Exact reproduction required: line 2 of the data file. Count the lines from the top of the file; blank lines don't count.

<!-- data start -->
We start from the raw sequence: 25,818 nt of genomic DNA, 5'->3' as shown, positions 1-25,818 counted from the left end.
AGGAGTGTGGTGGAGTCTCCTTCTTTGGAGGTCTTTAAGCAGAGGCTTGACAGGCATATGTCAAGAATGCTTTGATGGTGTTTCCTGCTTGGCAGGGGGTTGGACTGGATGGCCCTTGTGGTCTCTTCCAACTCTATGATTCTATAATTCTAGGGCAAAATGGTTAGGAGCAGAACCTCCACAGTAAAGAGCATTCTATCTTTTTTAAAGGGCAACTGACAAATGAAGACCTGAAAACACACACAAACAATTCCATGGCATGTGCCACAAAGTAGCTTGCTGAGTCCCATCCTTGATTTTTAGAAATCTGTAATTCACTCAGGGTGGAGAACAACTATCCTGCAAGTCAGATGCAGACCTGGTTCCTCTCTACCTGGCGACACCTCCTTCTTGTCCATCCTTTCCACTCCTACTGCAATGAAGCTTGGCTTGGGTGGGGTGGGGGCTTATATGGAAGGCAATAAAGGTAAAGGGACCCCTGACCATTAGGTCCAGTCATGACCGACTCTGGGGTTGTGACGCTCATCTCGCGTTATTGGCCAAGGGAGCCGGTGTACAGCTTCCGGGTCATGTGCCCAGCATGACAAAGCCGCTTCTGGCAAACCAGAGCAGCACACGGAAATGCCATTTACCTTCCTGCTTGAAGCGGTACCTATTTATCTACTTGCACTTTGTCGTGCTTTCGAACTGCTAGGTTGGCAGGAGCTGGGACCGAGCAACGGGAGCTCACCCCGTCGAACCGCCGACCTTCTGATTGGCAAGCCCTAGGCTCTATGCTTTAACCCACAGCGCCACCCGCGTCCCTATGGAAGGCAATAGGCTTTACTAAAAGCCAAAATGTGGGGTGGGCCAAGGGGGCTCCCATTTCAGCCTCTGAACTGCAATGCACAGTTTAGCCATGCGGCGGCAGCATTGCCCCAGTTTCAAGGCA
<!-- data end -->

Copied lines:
AGGAGTGTGGTGGAGTCTCCTTCTTTGGAGGTCTTTAAGCAGAGGCTTGACAGGCATATGTCAAGAATGCTTTGATGGTGTTTCCTGCTTGGCAGGGGGTTGGACTGGATGGCCCTTGTGGTCTCTTCCAACTCTATGATTCTATAATTCTAGGGCAAAATGGTTAGGAGCAGAACCTCCACAGTAAAGAGCATTCTATCTTTTTTAAAGGGCAACTGACAAATGAAGACCTGAAAACACACACAAACAATTCCATGGCATGTGCCACAAAGTAGCTTGCTGAGTCCCATCCTTGATTTTTAGAAATCTGTAATTCACTCAGGGTGGAGAACAACTATCCTGCAAGTCAGATGCAGACCTGGTTCCTCTCTACCTGGCGACACCTCCTTCTTGTCCATCCTTTCCACTCCTACTGCAATGAAGCTTGGCTTGGGTGGGGTGGGGGCTTATATGGAAGGCAATAAAGGTAAAGGGACCCCTGACCATTAGGTCCAGTCATGACCGACTCTGGGGTTGTGACGCTCATCTCGCGTTATTGGCCAAGGGAGCCGGTGTACAGCTTCCGGGTCATGTGCCCAGCATGACAAAGCCGCTTCTGGCAAACCAGAGCAGCACACGGAAATGCCATTTACCTTCCTGCTTGAAGCGGTACCTATTTATCTACTTGCACTTTGTCGTGCTTTCGAACTGCTAGGTTGGCAGGAGCTGGGACCGAGCAACGGGAGCTCACCCCGTCGAACCGCCGACCTTCTGATTGGCAAGCCCTAGGCTCTATGCTTTAACCCACAGCGCCACCCGCGTCCCTATGGAAGGCAATAGGCTTTACTAAAAGCCAAAATGTGGGGTGGGCCAAGGGGGCTCCCATTTCAGCCTCTGAACTGCAATGCACAGTTTAGCCATGCGGCGGCAGCATTGCCCCAGTTTCAAGGCA